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Greenpeace: Timber laundering rampant in the Brazilian Amazon

Elephant in South Africa
Ipê, also known as Brazilian Walnut or Lapacho, is the most valuable Brazilian tropical timber, and among the most expensive globally. By the time it is exported as decking boards, it is worth 13 times its value as newly felled timber. Photo taken 09/16/2013 © Greenpeace / Daniel Beltrá. Caption courtesy of “The Amazon’s Silent Crisis”.

A two-year investigation by Greenpeace has revealed the extent of timber laundering in two major Brazilian Amazon states: Pará and Mato Grosso.

The report, published last week, suggests that fraud is widespread in the Brazilian timber industry. Loggers are using loopholes and outright deception to game regulations that aim to reduce the environmental impact of timber extraction.

“The timber market is fraught with illegality, and predatory logging is destroying the Amazon bit by bit,” said the activist group in a post on its blog. “Instead of protecting the forest, official checks and balances are being used to ‘launder’ timber from illegal and predatory logging practices in order to sell it in Brazil and globally as if it was legal.”

Greenpeace implicates several major retailers in the United States and Europe, and makes a case that those companies could be unwittingly violating national anti-illegal logging laws. For example, Lumber Liquidators, America’s largest specialty seller of hardwood flooring, has bought wood from exporters Greenpeace has linked to laundered timber. If that were shown to be the case, Lumber Liquidators could run afoul of the Lacey Act. The company has already faced an investigation over timber allegedly illegally sourced from the Russian Far East.

“Unlike its competitors Lowe’s and Home Depot, [Lumber Liquidators] still sells large quantities of tropical timber species and does not have a public endangered forest policy,” states the report. “Lumber Liquidators claims that it sources from ‘managed forests’, but this claim is not backed by any meaningful minimum standards.”

Greenpeace Brazil activists protest at the Pampa sawmill nearby the Para state capital, Belem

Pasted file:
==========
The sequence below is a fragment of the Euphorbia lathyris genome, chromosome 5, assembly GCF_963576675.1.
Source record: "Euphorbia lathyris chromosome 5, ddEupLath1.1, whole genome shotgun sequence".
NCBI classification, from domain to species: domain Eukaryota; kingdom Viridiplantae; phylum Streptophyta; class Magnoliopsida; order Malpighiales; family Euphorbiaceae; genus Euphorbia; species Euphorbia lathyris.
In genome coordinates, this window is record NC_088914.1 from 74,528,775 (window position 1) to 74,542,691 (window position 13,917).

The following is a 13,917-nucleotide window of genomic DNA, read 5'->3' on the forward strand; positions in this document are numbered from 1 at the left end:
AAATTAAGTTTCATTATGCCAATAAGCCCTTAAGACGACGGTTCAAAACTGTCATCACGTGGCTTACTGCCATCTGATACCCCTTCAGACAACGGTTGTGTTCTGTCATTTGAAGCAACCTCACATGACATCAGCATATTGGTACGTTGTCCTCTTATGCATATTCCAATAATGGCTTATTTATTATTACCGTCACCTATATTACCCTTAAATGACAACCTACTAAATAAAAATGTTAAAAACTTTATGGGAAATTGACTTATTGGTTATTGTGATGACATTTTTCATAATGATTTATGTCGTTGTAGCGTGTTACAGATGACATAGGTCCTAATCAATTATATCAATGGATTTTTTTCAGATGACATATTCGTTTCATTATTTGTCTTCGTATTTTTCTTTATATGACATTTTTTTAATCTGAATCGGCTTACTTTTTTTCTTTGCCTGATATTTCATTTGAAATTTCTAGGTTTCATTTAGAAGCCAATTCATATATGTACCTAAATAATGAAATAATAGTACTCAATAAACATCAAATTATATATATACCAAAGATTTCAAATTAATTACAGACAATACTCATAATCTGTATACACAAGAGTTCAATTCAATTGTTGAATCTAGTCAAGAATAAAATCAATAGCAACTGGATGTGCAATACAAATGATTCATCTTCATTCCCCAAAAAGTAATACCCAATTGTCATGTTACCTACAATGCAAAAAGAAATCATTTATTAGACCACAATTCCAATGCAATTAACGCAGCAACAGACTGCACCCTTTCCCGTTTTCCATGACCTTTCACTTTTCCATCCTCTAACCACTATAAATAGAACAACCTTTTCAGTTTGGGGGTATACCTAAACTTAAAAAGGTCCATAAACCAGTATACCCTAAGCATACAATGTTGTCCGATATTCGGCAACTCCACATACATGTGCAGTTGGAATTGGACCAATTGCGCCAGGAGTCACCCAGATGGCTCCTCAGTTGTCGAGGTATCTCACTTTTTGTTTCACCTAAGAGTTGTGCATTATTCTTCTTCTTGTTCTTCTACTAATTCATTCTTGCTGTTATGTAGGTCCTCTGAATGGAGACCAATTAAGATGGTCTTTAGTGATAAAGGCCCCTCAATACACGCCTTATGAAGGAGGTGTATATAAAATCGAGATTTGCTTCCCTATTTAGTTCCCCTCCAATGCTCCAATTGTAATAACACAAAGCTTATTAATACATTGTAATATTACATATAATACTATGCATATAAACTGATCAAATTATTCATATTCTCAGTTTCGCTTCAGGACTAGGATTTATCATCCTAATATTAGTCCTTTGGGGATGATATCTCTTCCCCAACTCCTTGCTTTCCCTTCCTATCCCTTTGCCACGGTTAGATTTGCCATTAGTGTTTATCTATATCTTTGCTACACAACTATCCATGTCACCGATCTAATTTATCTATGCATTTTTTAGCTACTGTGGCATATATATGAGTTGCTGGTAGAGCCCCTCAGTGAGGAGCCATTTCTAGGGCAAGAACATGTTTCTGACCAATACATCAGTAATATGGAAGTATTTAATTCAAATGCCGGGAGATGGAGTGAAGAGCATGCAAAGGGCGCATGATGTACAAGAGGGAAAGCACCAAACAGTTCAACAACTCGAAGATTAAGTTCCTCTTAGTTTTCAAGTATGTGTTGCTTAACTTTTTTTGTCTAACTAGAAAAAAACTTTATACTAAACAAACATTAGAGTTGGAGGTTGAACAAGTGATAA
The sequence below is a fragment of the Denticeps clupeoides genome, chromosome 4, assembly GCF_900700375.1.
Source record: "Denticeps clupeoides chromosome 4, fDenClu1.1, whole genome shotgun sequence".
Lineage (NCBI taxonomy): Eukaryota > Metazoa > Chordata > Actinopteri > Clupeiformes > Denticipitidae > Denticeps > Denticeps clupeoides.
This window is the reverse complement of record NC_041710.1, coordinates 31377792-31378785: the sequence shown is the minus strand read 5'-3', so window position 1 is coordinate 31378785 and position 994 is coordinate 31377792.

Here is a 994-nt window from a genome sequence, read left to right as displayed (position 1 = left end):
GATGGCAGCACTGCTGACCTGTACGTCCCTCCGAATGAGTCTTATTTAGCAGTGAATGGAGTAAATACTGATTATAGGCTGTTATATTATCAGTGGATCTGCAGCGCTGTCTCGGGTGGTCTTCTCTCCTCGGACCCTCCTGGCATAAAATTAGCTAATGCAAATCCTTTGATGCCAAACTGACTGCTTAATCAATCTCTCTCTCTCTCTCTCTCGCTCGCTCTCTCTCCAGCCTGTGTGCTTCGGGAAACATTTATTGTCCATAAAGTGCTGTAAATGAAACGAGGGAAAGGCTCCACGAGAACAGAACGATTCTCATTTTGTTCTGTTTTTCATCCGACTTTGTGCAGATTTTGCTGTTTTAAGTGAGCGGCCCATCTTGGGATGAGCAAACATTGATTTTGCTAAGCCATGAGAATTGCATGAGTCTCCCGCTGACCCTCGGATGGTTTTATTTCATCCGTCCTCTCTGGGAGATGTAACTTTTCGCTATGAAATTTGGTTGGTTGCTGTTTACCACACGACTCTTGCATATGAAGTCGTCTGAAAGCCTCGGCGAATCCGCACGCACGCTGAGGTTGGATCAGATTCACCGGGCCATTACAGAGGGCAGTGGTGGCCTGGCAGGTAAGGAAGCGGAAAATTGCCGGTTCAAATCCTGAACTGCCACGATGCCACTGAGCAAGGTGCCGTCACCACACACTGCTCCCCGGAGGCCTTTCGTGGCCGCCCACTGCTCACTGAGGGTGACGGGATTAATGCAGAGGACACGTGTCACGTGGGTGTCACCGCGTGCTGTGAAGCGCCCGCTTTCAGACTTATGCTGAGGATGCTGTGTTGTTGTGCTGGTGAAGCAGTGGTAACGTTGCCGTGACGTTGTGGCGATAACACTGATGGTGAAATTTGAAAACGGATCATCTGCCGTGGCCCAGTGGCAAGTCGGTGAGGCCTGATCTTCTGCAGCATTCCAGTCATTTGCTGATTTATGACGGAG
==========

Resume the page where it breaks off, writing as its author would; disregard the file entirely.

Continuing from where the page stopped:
Greenpeace Brazil activists protest at the Pampa sawmill nearby the Para state capital, Belem, which the activist group has associated with “illegalities” in the timber sector and linked with the US timber market. A two-year Greenpeace investigation into the Brazilian Amazon timber sector has exposed widespread illegalities and manipulation of the system to launder illegal timber with legal paperwork. This timber is then sold all over the world, with two-thirds going to the USA and Europe. © Marizilda Cruppe / Greenpeace.

The report calls for stricter sourcing standards from retailers who sell Brazilian timber like Ipê and Jatoba.

“Companies trading Brazilian Amazon timber must stop buying timber from the Brazilian Amazon unless their suppliers can provide credible assurances that it is legal – which requires a standard of proof beyond current official documentation – and has not contributed to deforestation, forest degradation, biodiversity loss, or negative social impacts,” Greenpeace states. “[Companies trading Brazilian Amazon timber] must immediately classify Brazilian Amazon timber as high risk, given the chronic problems with the Brazilian Amazon timber management, monitoring and enforcement, and take them into account when complying with the regulations or legislation to which they are subject.”

Greenpeace also implores the Brazilian government to improve monitoring and enforcement, close loopholes, and conduct a review of all forest management plans and sawmill licenses granted since 2006.

“The Brazilian Government must take urgent steps to reform the Brazilian timber management and control system,” the group said, adding that the apparent prevalence of illegal logging undermines progress Brazil is making in reducing deforestation in the Amazon.

Sawmill in Para State
A sawmill in the municipality of Uruará, Pará State. Photo taken 03/28/2014 © Marizilda Cruppe / Greenpeace. Logging is a major driver of forest degradation in the Brazilian Amazon. Selective logging — where only commercially valuable trees are harvested — often represents the first step in a cascade of activities that eventually result in total forest clearing.

Since 2004 the annual rate of forest loss in the Brazilian Amazon has plummeted by roughly 80 percent. But data analyzed by Imazon, a Brazilian NGO, suggests that illegal logging is on the rise. For example, 78 percent logging documented via satellite between August 2011 and July 2012 was illegal. Some 122,337 hectares of rainforest was logged during the period, a 151 percent rise over a year earlier. The increase in logging is worrying to environmentalists in that it often foreshadows outright forest clearing.

CITATION: Greenpeace Brasil. The Amazon’s Silent Crisis. May 2014.

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